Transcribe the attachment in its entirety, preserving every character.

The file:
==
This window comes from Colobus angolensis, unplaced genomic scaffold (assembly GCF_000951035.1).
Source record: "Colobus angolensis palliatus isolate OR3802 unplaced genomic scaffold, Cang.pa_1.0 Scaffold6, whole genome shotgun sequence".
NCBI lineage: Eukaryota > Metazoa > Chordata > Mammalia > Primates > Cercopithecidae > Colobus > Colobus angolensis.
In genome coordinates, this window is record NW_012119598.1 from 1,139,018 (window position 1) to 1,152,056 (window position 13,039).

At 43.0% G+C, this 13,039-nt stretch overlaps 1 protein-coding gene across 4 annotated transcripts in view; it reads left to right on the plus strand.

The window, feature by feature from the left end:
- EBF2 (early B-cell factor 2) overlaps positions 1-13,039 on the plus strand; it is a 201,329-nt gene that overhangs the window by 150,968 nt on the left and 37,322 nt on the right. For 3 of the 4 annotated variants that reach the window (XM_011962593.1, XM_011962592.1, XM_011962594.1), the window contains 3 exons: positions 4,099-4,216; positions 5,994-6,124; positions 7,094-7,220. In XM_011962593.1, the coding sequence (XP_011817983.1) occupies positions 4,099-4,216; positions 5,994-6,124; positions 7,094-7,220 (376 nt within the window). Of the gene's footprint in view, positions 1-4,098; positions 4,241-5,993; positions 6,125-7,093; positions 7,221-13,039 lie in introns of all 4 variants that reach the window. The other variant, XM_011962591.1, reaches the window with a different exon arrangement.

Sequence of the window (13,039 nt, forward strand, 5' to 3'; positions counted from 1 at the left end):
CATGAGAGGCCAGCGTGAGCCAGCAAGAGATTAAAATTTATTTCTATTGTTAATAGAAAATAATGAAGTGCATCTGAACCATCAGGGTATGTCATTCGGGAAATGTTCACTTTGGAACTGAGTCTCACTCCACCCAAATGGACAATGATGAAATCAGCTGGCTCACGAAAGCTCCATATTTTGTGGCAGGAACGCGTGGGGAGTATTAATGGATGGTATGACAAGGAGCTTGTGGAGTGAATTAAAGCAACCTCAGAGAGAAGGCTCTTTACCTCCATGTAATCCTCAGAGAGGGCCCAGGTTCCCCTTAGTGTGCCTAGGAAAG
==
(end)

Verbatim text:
This window comes from Colobus angolensis, unplaced genomic scaffold (assembly GCF_000951035.1).
Source record: "Colobus angolensis palliatus isolate OR3802 unplaced genomic scaffold, Cang.pa_1.0 Scaffold6, whole genome shotgun sequence".
NCBI lineage: Eukaryota > Metazoa > Chordata > Mammalia > Primates > Cercopithecidae > Colobus > Colobus angolensis.
In genome coordinates, this window is record NW_012119598.1 from 1,139,018 (window position 1) to 1,152,056 (window position 13,039).

At 43.0% G+C, this 13,039-nt stretch overlaps 1 protein-coding gene across 4 annotated transcripts in view; it reads left to right on the plus strand.

The window, feature by feature from the left end:
- EBF2 (early B-cell factor 2) overlaps positions 1-13,039 on the plus strand; it is a 201,329-nt gene that overhangs the window by 150,968 nt on the left and 37,322 nt on the right. For 3 of the 4 annotated variants that reach the window (XM_011962593.1, XM_011962592.1, XM_011962594.1), the window contains 3 exons: positions 4,099-4,216; positions 5,994-6,124; positions 7,094-7,220. In XM_011962593.1, the coding sequence (XP_011817983.1) occupies positions 4,099-4,216; positions 5,994-6,124; positions 7,094-7,220 (376 nt within the window). Of the gene's footprint in view, positions 1-4,098; positions 4,241-5,993; positions 6,125-7,093; positions 7,221-13,039 lie in introns of all 4 variants that reach the window. The other variant, XM_011962591.1, reaches the window with a different exon arrangement.

Sequence of the window (13,039 nt, forward strand, 5' to 3'; positions counted from 1 at the left end):
CATGAGAGGCCAGCGTGAGCCAGCAAGAGATTAAAATTTATTTCTATTGTTAATAGAAAATAATGAAGTGCATCTGAACCATCAGGGTATGTCATTCGGGAAATGTTCACTTTGGAACTGAGTCTCACTCCACCCAAATGGACAATGATGAAATCAGCTGGCTCACGAAAGCTCCATATTTTGTGGCAGGAACGCGTGGGGAGTATTAATGGATGGTATGACAAGGAGCTTGTGGAGTGAATTAAAGCAACCTCAGAGAGAAGGCTCTTTACCTCCATGTAATCCTCAGAGAGGGCCCAGGTTCCCCTTAGTGTGCCTAGGAAAG